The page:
Fire stories from the national parks highlight events, incidents, and the like, associated with fire and fuels management, as well as fire education, technology, partnerships, and more. Stories highlight work related to Department of the Interior initiatives as well as local and regional initiatives.
Keeping the Public Informed
Wrangell-St. Elias National Park and Preserve, Alaska
Smoke is billowing over the ridge. Flames are shooting into the sky. Residents near the fire are on pins and needles wondering what is going to happen. Is the fire going to burn their home? What direction is the fire moving? Is the fire going to be put out? These are just some of the questions that a public information officer answers.
Information is a critical aspect to any fire. The people who are affected by the fire want to know about it and public information officers are there to help.
Public information officers disseminate a wide range of information, including the fire's location, size, and spread direction, as well as firefighting strategies and tactics. Information officers also reach the public in a variety of ways, anything from making personal contacts to updating websites to interviewing with a local radio station. Sometimes they even use social media sites like Twitter.com as an attempt to reach people on the go.
By identifying and meeting with community leaders early on, information officers gain an understanding of specific information needs in order to develop a communication strategy for the community.
During emergency situations, the public need for information is akin to food, water and shelter. In order to allay fears and anxieties, information officers provide one-on-one personal contact with the public by distributing maps and current information to a trapline of businesses and residences. They establish highly visible bulletin boards and update them daily with current fire information and maps, photos and news releases. The public can also obtain information by calling the information center or receiving email updates.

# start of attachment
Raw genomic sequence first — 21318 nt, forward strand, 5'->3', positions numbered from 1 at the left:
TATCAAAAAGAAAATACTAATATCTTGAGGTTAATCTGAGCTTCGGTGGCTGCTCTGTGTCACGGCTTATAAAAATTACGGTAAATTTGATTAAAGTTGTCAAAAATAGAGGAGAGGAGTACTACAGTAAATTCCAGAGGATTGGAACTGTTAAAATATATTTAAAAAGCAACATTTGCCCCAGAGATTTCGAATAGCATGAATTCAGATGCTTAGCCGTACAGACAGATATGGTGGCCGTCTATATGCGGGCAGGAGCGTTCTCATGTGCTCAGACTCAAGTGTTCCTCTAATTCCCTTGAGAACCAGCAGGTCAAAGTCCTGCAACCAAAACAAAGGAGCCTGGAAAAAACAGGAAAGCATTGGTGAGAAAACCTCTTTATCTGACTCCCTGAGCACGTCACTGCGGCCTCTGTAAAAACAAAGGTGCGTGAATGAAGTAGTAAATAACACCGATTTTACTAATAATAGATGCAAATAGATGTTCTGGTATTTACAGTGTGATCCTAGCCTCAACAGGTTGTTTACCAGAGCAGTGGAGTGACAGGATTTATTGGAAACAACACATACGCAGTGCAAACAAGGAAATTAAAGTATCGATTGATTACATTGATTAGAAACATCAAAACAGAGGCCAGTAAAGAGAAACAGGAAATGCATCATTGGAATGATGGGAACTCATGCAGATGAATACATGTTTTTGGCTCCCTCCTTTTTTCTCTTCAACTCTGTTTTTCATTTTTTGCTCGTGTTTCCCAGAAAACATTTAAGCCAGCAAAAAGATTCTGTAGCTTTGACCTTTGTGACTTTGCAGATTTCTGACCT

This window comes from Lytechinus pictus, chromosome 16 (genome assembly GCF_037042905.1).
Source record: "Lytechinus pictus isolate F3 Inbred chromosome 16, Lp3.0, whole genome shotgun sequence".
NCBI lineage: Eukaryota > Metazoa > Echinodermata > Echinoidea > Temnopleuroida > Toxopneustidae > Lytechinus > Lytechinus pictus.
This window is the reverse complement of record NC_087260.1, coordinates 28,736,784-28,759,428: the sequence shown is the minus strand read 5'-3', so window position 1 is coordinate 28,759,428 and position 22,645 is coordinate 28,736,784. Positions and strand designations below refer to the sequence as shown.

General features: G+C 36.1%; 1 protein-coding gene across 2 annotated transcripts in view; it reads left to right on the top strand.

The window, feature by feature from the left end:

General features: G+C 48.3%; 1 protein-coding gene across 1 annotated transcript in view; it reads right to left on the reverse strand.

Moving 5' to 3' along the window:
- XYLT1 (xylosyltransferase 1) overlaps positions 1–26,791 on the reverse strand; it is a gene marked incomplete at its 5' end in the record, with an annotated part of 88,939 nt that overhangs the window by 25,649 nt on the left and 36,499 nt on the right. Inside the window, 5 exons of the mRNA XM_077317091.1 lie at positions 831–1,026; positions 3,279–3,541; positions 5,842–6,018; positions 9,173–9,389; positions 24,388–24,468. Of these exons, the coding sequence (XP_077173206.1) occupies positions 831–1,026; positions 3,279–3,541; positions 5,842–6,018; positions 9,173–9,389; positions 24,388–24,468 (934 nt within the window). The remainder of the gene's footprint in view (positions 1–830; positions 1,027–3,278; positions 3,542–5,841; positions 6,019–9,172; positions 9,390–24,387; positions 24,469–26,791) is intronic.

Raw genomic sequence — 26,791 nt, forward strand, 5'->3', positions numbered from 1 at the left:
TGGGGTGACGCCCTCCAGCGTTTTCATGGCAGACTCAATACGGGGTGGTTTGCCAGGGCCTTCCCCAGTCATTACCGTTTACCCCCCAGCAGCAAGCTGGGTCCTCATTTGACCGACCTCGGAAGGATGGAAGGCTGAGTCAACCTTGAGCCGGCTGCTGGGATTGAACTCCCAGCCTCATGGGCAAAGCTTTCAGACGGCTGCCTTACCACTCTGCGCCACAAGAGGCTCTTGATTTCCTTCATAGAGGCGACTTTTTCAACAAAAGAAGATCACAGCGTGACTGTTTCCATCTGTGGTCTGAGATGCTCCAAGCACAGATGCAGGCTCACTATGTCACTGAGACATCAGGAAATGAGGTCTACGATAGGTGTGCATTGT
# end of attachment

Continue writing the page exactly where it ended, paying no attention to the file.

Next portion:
To keep the media updated, information officers write and distribute press releases or fact sheets daily when fire activity warrants it. The press release, based mostly on information from the morning briefing, recounts the previous day's activities on the fire and the planned actions for the day.
When community interest is high, the incident management team will hold public meetings to explain how the fire is being managed, what contingencies are in place and what impacts the community can expect. An information officer is responsible for planning and facilitating public meetings, developing an agenda and preparing visual aids to help the public understand the incident's objectives.
Although managing the fire is the top priority, providing information to the public is a valuable piece of the equation.
Contact: Mark Keogh, Public Information Officer
Phone: (907) 822-7223